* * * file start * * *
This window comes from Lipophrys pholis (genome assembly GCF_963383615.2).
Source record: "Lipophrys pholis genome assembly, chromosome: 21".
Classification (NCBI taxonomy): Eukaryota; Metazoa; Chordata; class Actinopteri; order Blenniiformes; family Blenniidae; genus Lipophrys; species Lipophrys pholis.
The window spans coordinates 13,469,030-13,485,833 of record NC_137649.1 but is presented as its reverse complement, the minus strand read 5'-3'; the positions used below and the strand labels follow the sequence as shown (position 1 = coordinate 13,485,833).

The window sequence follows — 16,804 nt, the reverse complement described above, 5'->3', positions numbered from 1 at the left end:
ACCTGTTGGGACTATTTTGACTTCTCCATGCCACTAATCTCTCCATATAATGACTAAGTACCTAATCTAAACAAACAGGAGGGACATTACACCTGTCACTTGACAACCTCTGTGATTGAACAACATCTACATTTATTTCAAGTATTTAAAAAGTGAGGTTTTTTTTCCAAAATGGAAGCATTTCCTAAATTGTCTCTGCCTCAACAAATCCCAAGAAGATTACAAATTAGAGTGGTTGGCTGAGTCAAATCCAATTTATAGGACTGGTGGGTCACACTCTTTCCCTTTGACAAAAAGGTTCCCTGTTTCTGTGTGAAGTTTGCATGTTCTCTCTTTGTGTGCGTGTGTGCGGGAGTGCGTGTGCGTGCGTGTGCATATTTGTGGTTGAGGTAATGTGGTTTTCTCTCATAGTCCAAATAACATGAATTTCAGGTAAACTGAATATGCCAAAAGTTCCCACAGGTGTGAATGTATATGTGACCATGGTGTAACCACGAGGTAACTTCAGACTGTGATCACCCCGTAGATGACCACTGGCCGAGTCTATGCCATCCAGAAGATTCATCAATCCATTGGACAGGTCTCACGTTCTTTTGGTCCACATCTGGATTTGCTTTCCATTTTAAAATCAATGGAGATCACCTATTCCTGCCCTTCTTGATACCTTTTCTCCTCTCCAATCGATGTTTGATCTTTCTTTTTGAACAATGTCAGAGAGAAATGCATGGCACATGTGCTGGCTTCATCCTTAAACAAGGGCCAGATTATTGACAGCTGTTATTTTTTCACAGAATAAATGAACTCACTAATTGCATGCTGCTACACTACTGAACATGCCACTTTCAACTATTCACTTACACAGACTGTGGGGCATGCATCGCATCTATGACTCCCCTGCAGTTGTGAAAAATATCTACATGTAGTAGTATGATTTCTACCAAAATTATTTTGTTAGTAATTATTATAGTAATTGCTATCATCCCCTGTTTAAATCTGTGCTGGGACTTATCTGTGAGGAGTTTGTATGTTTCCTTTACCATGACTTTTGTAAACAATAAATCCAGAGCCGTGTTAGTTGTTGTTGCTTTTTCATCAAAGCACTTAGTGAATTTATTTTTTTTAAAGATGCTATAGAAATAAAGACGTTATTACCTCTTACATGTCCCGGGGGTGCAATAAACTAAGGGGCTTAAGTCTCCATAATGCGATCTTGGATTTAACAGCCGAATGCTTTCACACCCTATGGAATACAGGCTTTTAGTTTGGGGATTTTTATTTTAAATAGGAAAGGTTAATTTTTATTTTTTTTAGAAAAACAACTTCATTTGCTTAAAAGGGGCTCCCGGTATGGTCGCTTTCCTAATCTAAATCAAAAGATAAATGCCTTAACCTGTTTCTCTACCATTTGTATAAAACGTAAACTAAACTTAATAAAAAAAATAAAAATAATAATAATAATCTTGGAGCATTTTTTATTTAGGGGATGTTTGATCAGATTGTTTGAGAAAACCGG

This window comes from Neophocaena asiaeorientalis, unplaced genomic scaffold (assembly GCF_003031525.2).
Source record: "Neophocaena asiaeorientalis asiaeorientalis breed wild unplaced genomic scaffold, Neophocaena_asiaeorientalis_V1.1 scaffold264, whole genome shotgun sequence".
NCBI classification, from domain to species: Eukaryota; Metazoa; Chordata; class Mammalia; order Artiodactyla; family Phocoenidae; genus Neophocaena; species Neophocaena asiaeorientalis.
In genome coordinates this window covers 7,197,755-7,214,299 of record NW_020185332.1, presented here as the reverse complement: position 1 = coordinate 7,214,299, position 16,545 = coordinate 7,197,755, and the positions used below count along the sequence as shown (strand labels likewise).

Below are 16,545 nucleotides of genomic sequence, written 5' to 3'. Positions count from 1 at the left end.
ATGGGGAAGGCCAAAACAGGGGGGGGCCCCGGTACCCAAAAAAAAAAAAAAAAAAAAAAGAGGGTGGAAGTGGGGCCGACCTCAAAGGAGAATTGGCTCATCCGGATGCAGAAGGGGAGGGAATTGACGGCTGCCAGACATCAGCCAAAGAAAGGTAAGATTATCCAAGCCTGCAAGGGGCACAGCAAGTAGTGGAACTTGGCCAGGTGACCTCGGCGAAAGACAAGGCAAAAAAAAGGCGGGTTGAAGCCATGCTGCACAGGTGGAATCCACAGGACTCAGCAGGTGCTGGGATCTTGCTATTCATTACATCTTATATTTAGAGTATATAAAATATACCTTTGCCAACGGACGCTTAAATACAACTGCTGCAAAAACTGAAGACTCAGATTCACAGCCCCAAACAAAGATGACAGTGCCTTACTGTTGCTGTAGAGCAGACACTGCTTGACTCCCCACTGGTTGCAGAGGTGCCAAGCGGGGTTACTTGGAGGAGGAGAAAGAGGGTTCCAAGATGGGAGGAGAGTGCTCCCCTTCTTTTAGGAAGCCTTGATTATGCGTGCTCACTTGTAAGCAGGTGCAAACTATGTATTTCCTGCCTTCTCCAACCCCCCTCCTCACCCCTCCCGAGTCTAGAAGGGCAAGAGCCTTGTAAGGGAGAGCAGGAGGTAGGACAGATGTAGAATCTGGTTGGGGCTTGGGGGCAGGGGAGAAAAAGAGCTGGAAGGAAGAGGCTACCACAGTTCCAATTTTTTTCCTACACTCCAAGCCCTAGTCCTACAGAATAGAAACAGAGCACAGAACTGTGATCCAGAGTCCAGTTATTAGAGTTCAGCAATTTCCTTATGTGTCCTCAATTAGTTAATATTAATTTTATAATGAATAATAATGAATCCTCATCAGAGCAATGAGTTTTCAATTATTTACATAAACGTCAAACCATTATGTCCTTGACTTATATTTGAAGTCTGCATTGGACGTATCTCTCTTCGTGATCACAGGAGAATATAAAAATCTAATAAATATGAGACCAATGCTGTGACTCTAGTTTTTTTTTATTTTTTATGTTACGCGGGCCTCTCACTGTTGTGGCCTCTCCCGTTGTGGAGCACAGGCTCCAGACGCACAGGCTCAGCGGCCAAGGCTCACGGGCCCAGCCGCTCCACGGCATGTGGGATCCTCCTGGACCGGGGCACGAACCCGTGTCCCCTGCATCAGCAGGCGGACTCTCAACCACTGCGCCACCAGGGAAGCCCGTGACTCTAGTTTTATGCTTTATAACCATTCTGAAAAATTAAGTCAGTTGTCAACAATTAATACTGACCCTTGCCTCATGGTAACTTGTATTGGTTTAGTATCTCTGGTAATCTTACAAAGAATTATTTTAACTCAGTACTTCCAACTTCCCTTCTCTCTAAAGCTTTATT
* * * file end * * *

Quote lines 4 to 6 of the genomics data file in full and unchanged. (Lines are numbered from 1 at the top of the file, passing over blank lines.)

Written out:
The window spans coordinates 13,469,030-13,485,833 of record NC_137649.1 but is presented as its reverse complement, the minus strand read 5'-3'; the positions used below and the strand labels follow the sequence as shown (position 1 = coordinate 13,485,833).

The window sequence follows — 16,804 nt, the reverse complement described above, 5'->3', positions numbered from 1 at the left end:
ACCTGTTGGGACTATTTTGACTTCTCCATGCCACTAATCTCTCCATATAATGACTAAGTACCTAATCTAAACAAACAGGAGGGACATTACACCTGTCACTTGACAACCTCTGTGATTGAACAACATCTACATTTATTTCAAGTATTTAAAAAGTGAGGTTTTTTTTCCAAAATGGAAGCATTTCCTAAATTGTCTCTGCCTCAACAAATCCCAAGAAGATTACAAATTAGAGTGGTTGGCTGAGTCAAATCCAATTTATAGGACTGGTGGGTCACACTCTTTCCCTTTGACAAAAAGGTTCCCTGTTTCTGTGTGAAGTTTGCATGTTCTCTCTTTGTGTGCGTGTGTGCGGGAGTGCGTGTGCGTGCGTGTGCATATTTGTGGTTGAGGTAATGTGGTTTTCTCTCATAGTCCAAATAACATGAATTTCAGGTAAACTGAATATGCCAAAAGTTCCCACAGGTGTGAATGTATATGTGACCATGGTGTAACCACGAGGTAACTTCAGACTGTGATCACCCCGTAGATGACCACTGGCCGAGTCTATGCCATCCAGAAGATTCATCAATCCATTGGACAGGTCTCACGTTCTTTTGGTCCACATCTGGATTTGCTTTCCATTTTAAAATCAATGGAGATCACCTATTCCTGCCCTTCTTGATACCTTTTCTCCTCTCCAATCGATGTTTGATCTTTCTTTTTGAACAATGTCAGAGAGAAATGCATGGCACATGTGCTGGCTTCATCCTTAAACAAGGGCCAGATTATTGACAGCTGTTATTTTTTCACAGAATAAATGAACTCACTAATTGCATGCTGCTACACTACTGAACATGCCACTTTCAACTATTCACTTACACAGACTGTGGGGCATGCATCGCATCTATGACTCCCCTGCAGTTGTGAAAAATATCTACATGTAGTAGTATGATTTCTACCAAAATTATTTTGTTAGTAATTATTATAGTAATTGCTATCATCCCCTGTTTAAATCTGTGCTGGGACTTATCTGTGAGGAGTTTGTATGTTTCCTTTACCATGACTTTTGTAAACAATAAATCCAGAGCCGTGTTAGTTGTTGTTGCTTTTTCATCAAAGCACTTAGTGAATTTATTTTTTTTAAAGATGCTATAGAAATAAAGACGTTATTACCTCTTACATGTCCCGGGGGTGCAATAAACTAAGGGGCTTAAGTCTCCATAATGCGATCTTGGATTTAACAGCCGAATGCTTTCACACCCTATGGAATACAGGCTTTTAGTTTGGGGATTTTTATTTTAAATAGGAAAGGTTAATTTTTATTTTTTTTAGAAAAACAACTTCATTTGCTTAAAAGGGGCTCCCGGTATGGTCGCTTTCCTAATCTAAATCAAAAGATAAATGCCTTAACCTGTTTCTCTACCATTTGTATAAAACGTAAACTAAACTTAATAAAAAAAATAAAAATAATAATAATAATCTTGGAGCATTTTTTATTTAGGGGATGTTTGATCAGATTGTTTGAGAAAACCGG